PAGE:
The San Andreas Fault runs through the Fort Ross area. At that time the Call Ranch was a shipping and social center for the surrounding community. The old Russian structures at Fort Ross had been maintained and modified by successive owners.
The Russian fort had been made a California State Historic Site in early 1906, but less than a month later the April 18 earthquake damaged the old Russian structures. Fort Ross pictured in Thompson & West’s Atlas, 1877.
The earthquake ruptured the ground at Fort Ross. “There were several shocks, quickly following each other; the first was not the strongest. They seemed to increase in force up to the third or fourth and come from different directions. . .” Report of the California Earthquake Commission, 1908. Rosa Call standing by the surface trace, 1906. Panorama of Fort Ross with the collapsed chapel on the left, 1906.”
. . . Chimney tops were thrown off . . . Many redwood and pine trees were broken off . . . All loose furniture was turned over, and a few frame buildings set upon unbraced posts were shaken down.” 1908 Report. “The dwelling of G. W. Call, proprietor of the place, was violently shaken . . . In cleaning up the wreck after the shock, six wheelbarrow loads of broken objects were picked up off the floors of the rooms. In Mr. Call’s room a high case was thrown across the bed in which he was sleeping.” 1908 Report. “At Fort Ross, 0.75 mile from the fault, the intensity of the shock was probably greater than the actual damage would indicate.
The old Russian church and several other buildings suffered thru collapse of their underpinning, but all in a fair state of repair stood the shock, as did the more recently built dwellings.” 1908 Report. The walls of the old Russian chapel collapsed, but the roof remained intact. Chapel and barns from behind the fort, 1906. These photos were taken after the 1906 Earthquake in the vicinity of the Doda Ranch, near Mill Creek just south of Fort Ross. The surface rupture and the offset fence resulting from the earthquake are pictured. (Bancroft Library) Repair of the earthquake damage to the Russian chapel began in 1916. The Russian officials quarters, later used as the Fort Ross Saloon, was torn down and the salvaged lumber was used to rebuild the chapel.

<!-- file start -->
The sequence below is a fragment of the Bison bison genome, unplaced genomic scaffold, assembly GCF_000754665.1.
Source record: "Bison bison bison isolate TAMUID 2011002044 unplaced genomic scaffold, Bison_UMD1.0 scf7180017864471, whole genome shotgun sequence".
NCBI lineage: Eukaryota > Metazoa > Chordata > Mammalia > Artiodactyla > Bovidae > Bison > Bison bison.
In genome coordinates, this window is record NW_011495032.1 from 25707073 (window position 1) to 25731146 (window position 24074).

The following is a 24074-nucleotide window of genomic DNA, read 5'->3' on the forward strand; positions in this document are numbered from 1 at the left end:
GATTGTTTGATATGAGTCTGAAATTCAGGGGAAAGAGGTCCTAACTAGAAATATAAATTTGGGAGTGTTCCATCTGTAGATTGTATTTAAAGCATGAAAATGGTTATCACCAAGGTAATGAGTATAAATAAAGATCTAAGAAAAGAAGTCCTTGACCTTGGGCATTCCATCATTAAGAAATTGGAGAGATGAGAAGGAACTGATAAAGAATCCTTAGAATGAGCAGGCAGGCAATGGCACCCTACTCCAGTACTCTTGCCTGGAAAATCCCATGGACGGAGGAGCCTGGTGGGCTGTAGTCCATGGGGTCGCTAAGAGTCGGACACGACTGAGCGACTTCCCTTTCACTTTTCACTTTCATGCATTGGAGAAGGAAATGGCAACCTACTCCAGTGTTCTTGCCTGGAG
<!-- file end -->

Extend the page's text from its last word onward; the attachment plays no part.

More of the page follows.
The fort lies on marine sediments to the seaward side of the fault. These sediments were deposited underwater on the Pacific plate forty to sixty million years ago, and have moved from the south about three hundred miles up the California coast. In 1906 the land at Fort Ross shifted 12.6 feet along a narrow well-defined area above the plate movement. The resulting surface features can still be seen today.
Offset fences and creeks, sag ponds (depressions along the fault which often become filled with water in winter), escarpments, and damaged trees are lasting evidence of the quake.
The San Andreas Fault traverses the length of the Fort Ross orchard in an approximate north-south direction. The orchard is situated east of Highway One 1/4 mile up Fort Ross Road. The dramatic effects of the earthquake are still visible in the orchard.
Among the fruit trees there are redwoods damaged in 1906. Escarpments, or pressure ridges, such as this one in the orchard form when two tectonic plates collide. Between trail markers 7 and 8 there is a sag pond. Across the road from the orchard on the trail beginning at the Stanley Spyra Memorial Grove there are many more visible remnants of the 1906 earthquake.
Damaged giant redwoods, escarpments, and sag ponds. Redwoods damaged in 1906 continued to grow in a deformed manner.
Trunks were split and the top branches snapped off. The sag ponds are still apparent in 2006.
Geologists from the U.S. Geological Survey (USGS) continue to investigate the North Coast segment of the fault line at Fort Ross.
Studies conducted in the Fort Ross Orchard, the former Doda Ranch, and other locations are aimed at determining methods to accurately forecast earthquakes.